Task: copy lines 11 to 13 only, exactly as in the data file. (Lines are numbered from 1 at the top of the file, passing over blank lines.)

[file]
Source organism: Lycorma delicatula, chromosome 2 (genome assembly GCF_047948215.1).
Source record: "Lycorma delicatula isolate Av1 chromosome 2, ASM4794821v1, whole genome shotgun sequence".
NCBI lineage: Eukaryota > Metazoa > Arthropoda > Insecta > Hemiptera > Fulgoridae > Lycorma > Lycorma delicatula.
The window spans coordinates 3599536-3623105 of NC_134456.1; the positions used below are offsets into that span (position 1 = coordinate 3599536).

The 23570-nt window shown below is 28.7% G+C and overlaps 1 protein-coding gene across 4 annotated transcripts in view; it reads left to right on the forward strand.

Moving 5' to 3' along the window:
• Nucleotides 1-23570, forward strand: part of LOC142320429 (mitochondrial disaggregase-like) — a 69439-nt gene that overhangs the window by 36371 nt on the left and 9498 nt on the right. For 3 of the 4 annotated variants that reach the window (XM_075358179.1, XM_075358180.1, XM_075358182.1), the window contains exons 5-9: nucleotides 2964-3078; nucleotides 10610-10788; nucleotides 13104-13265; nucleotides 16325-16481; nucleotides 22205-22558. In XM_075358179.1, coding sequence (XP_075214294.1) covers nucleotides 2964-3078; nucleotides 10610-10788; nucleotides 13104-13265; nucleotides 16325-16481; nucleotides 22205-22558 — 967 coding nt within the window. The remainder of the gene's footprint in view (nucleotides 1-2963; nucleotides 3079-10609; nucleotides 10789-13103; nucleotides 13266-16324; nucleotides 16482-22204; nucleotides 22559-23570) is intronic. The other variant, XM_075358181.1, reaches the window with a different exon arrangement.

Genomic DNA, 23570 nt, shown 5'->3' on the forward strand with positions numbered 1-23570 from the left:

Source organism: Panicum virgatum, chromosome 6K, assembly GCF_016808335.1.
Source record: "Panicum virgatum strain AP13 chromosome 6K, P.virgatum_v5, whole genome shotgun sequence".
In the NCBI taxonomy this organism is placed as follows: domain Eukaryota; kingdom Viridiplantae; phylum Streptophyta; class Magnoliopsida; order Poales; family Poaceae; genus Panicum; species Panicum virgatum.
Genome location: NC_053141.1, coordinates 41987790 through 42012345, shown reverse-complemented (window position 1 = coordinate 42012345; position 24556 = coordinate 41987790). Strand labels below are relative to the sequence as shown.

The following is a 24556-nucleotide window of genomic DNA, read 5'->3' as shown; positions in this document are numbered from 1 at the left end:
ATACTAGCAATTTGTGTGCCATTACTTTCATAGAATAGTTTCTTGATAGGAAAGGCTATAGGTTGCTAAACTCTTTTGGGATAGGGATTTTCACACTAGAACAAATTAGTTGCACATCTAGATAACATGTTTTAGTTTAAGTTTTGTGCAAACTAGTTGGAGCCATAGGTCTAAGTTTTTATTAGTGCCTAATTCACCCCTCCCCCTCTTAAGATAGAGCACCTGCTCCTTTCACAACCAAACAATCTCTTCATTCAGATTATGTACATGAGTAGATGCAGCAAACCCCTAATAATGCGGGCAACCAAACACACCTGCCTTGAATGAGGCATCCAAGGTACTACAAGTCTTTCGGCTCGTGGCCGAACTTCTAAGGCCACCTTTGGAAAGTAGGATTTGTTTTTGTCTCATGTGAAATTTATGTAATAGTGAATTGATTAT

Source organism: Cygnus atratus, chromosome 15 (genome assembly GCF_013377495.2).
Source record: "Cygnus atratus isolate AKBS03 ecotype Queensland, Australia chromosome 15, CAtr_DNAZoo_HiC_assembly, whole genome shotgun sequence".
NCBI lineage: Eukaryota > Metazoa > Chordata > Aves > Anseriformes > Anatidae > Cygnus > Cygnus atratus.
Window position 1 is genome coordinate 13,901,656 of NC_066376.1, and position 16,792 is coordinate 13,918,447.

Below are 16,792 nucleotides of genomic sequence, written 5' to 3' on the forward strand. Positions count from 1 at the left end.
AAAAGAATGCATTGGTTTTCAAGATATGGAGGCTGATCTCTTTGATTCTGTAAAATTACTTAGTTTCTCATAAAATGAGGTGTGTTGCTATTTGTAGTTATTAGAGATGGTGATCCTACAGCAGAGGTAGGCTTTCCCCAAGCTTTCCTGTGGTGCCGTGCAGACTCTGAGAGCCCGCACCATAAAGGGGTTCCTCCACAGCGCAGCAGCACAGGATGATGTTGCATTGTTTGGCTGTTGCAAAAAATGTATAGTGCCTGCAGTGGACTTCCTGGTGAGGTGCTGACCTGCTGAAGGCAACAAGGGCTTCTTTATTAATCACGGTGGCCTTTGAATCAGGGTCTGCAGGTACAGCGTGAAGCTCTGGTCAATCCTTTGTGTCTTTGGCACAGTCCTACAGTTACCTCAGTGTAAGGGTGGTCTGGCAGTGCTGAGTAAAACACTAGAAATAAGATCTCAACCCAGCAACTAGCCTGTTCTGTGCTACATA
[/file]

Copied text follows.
In the NCBI taxonomy this organism is placed as follows: domain Eukaryota; kingdom Viridiplantae; phylum Streptophyta; class Magnoliopsida; order Poales; family Poaceae; genus Panicum; species Panicum virgatum.
Genome location: NC_053141.1, coordinates 41987790 through 42012345, shown reverse-complemented (window position 1 = coordinate 42012345; position 24556 = coordinate 41987790). Strand labels below are relative to the sequence as shown.

The following is a 24556-nucleotide window of genomic DNA, read 5'->3' as shown; positions in this document are numbered from 1 at the left end: